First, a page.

Dutch prime minister Mark Rutte was called on to resign during a heated parliamentary debate that heard allegations that his government went ahead with gas extraction in the north of the country despite knowing that earthquakes were likely to result.
At 2.8 billion cubic metres, the Groningen gasfield is the largest in Europe and one of the biggest in the world. But the scale and frequency of earthquakes in the region are forcing the Dutch to shut it down completely by October 1st, despite pressure on European Union gas supplies due to the war in Ukraine.
Only as “a last resort” would the field by kept open for one additional year, according to mining minister Hans Vijlbrief. That would happen, he said, only if supplies of gas to Dutch households ran out, perhaps after a particularly severe winter which exhausted all other European options.
The Groningen field was discovered in 1959. Production began in 1963, managed by NAM, a joint venture between Shell and Exxon Mobil. It has generated €363 billion for the exchequer over 60 years.
But the minister said the end was in sight. “It’s very simple. Everyone who has knowledge of earthquake danger tells me its really very dangerous to keep producing here. I’m convinced it’s wise to close it down.”
The gas extraction is believed to have led to subsidence which, from 1986 onwards, also led to what are known as “induced earthquakes”.
About 1,600 earthquakes have hit the region since then, damaging some 85,000 buildings, many of them private homes that householders have had to abandon, and a large number of which still haven’t been made safe.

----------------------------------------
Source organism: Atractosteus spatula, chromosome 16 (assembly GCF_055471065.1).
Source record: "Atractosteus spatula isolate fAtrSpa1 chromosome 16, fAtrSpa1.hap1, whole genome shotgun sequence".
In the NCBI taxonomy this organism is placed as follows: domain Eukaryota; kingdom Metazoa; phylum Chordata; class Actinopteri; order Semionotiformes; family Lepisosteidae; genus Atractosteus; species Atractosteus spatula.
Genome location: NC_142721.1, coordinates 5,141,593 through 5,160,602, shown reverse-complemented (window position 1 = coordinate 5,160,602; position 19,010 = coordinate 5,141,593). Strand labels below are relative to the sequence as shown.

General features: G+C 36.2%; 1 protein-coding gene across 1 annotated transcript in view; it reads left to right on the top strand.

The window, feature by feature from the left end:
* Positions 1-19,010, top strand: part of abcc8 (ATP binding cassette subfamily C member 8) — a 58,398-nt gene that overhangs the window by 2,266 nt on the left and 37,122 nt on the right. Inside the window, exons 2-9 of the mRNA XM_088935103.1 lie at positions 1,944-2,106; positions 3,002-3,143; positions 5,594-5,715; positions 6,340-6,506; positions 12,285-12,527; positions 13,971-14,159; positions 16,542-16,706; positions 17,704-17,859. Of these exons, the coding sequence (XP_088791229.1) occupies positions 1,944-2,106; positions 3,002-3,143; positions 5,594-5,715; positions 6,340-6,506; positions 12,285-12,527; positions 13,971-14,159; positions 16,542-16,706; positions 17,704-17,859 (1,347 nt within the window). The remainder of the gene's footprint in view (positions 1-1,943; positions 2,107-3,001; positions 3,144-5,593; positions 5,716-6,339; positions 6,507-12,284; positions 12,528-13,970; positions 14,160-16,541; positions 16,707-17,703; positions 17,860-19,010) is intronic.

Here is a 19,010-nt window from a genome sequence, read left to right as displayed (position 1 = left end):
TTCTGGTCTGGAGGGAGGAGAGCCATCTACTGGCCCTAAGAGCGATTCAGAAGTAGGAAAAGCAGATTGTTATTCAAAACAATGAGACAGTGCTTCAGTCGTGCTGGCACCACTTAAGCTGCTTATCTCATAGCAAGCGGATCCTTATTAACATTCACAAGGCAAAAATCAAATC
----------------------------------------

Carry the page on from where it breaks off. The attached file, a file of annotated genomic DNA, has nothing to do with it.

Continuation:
The worst earthquake was in 2018 when a tremor measuring 3.6 on the Richter scale struck the small town of Huizinge, in Groningen province, and could be felt at least 10km away.
As of December 31st there was a total of 267,466 legal claims for damage.
The government has promised to spend €22 billion over the next 30 years as a “debt of honour” – although it has been slated for persistent and unnecessary delays.
Protesters from Groningen gathered outside parliament, rejecting Mr Rutte’s contention that he did not know the full scale of the problem until 2018.
“You lied and trampled the rights of the people of Groningen underfoot back then and it still continues”, Labour MP Henk Nijboer told Mr Rutte.
“Why won’t you take responsibility for what happened,” Socialist MP Sandra Beckerman asked him, adding: “Why don’t you resign?”
Despite scathing criticism, Mr Rutte survived a confidence motion. In retrospect, he said, he should have intervened sooner. His absolute conviction now was to be “part of the way forward”.